In July 2022, CMS proposed its 2023 Physician Fee Schedule (PFS) and asked for stakeholder feedback on the Appropriate Use Criteria (AUC) provisions of the Medicare PFS proposed rule by September 6, 2022.
Why it matters: In general, the PFS proposed rule determines how Medicare will compensate Medicare-participating physicians in the coming year (there will be a slight reduction of rates because a temporary, pandemic-related reimbursement boost is expiring).
Policy changes: The annual rule also includes multiple policy changes that vary depending on the issues of the day – and this time it includes a rollback of the financial penalty for ordering too many x-rays for Medicare patients.
Context: After several years of testing, in 2021, CMS proposed an AUC program (under orders from Congress via the Protecting Access to Medicare Act of 2014). The AUC program is designed to reduce the number of inappropriate advanced diagnostic imaging services that are ordered for Medicare beneficiaries. The program requires clinicians who order direct imaging services to consult the applicable AUC by using CMS-qualified clinical decision support tools – an electronic portal. Clinicians only get paid if the claim form includes proof that the ordering provider used the AUC consultation process.
Controversy: The program was so controversial that in its final rule issued in November 2021, CMS delayed the effective date for the penalty phase of the AUC program until after the end of the COVID-19 PHE or January 1, 2023, whichever came later. Now, CMS is proposing to delay it indefinitely. On the AUC program page of the CMS website, it says:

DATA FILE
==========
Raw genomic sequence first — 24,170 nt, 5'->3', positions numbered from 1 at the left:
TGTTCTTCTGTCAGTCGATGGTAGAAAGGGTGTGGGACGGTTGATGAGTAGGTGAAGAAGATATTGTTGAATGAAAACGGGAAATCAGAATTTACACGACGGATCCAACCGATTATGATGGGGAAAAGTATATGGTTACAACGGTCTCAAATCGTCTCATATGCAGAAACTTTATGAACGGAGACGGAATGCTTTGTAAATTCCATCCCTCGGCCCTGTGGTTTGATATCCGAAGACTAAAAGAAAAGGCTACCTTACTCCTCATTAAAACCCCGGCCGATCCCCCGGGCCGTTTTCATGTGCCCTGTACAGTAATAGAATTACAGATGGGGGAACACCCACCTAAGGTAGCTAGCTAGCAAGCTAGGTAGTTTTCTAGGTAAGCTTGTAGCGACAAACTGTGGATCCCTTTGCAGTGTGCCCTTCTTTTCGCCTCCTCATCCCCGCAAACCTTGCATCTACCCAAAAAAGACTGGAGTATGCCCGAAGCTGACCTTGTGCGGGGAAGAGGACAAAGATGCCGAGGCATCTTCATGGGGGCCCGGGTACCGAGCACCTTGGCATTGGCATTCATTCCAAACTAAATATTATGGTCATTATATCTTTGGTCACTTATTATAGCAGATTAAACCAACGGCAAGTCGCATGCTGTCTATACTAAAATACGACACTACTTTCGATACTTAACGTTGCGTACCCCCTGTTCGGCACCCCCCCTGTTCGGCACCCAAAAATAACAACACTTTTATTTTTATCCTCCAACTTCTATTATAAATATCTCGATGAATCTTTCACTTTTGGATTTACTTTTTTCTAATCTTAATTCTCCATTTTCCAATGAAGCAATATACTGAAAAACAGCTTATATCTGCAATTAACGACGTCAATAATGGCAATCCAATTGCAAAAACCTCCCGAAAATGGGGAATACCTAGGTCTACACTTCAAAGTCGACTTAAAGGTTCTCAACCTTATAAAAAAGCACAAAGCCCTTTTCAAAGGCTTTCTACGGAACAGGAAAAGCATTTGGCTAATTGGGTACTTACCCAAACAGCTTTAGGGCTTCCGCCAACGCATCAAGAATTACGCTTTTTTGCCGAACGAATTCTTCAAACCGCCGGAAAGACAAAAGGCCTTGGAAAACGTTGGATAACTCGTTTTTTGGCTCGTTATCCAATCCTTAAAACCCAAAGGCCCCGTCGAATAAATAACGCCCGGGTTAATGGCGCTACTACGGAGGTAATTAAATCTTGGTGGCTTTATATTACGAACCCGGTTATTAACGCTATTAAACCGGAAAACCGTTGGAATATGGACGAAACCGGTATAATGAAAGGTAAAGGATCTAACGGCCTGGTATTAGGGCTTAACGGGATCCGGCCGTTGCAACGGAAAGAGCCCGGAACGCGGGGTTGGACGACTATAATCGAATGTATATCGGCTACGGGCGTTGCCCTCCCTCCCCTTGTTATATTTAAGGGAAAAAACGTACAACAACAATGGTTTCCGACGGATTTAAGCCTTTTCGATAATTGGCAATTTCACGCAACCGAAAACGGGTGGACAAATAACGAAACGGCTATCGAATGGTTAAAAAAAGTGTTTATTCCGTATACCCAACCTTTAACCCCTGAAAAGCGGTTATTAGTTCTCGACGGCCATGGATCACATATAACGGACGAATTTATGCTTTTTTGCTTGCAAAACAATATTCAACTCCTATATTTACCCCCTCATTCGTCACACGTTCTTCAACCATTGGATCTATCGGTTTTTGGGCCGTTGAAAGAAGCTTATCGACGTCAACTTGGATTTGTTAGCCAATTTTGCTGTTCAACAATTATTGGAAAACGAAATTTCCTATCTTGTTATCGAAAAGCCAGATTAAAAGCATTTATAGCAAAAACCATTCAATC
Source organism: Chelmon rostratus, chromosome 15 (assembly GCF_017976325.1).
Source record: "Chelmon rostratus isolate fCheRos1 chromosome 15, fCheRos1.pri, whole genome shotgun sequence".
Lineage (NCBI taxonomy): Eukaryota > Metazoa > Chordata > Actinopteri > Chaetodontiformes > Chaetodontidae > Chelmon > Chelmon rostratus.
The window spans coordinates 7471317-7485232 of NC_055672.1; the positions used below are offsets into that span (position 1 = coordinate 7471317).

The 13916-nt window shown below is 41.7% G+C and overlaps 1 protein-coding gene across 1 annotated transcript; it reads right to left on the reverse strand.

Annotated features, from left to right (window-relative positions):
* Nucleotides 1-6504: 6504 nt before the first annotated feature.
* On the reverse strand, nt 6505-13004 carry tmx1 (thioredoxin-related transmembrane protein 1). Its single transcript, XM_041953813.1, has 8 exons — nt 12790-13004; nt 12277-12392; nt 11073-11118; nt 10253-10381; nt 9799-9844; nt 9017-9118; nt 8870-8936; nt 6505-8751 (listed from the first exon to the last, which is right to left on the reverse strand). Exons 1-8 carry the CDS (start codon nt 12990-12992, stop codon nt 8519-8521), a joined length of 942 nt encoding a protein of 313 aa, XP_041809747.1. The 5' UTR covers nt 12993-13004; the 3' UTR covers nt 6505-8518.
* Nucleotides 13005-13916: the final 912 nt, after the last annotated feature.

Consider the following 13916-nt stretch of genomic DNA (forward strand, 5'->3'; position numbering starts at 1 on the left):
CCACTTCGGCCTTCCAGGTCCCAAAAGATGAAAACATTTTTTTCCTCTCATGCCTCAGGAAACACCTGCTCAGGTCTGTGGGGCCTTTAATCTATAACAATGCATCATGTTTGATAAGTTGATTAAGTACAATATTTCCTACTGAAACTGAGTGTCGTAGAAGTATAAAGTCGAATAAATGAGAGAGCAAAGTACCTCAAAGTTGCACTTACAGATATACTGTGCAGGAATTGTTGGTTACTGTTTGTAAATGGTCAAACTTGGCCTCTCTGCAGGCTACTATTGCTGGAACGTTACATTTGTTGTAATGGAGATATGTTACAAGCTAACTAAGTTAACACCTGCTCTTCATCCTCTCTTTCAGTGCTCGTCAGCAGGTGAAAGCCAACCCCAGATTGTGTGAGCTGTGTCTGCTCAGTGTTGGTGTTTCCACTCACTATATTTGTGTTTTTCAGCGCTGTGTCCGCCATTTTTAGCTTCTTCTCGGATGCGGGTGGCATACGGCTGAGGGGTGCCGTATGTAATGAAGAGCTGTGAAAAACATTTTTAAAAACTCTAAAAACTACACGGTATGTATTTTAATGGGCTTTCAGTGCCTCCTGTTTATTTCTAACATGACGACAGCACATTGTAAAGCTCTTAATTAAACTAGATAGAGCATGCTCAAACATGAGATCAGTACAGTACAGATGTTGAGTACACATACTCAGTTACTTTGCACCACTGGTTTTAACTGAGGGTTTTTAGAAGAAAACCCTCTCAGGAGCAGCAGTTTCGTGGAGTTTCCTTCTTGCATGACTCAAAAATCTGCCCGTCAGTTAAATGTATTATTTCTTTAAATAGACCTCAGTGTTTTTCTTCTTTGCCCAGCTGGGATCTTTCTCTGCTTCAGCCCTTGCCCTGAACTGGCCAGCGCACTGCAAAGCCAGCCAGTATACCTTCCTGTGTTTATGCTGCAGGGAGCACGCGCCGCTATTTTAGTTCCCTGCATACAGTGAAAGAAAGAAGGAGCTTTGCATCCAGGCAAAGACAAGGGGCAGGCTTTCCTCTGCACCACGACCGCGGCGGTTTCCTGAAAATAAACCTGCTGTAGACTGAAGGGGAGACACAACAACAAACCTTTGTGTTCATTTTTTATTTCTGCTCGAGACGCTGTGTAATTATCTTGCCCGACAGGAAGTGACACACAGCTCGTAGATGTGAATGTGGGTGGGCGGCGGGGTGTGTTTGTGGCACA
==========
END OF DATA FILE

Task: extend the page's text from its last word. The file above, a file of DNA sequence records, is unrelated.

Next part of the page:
The payment penalty phase will not begin January 1, 2023, even if the PHE for COVID-19 ends in 2022. Until further notice, the educational and operations testing period will continue. CMS is unable to forecast when the payment penalty phase will begin.
A non-issue . . . for now: Several medical professional trade associations have lobbied against the AUC program, saying it is overly prescriptive, takes away from professional discretion to order clinically-appropriate imaging, and is an unnecessary burden and cost to physicians. Considering the lobbying efforts at play here as well as the indefinite delay of federal penalties associated with the new regulations, it’s safe to assume that this policy change will not be an issue for a while.
Julie Barnes JD is the Founder and Principal of Maverick Health Policy. A former policy analyst, healthcare attorney, and Capitol Hill staffer, Ms. Barnes has more than two decades of experience helping the private sector navigate federal government activities that influences medicine.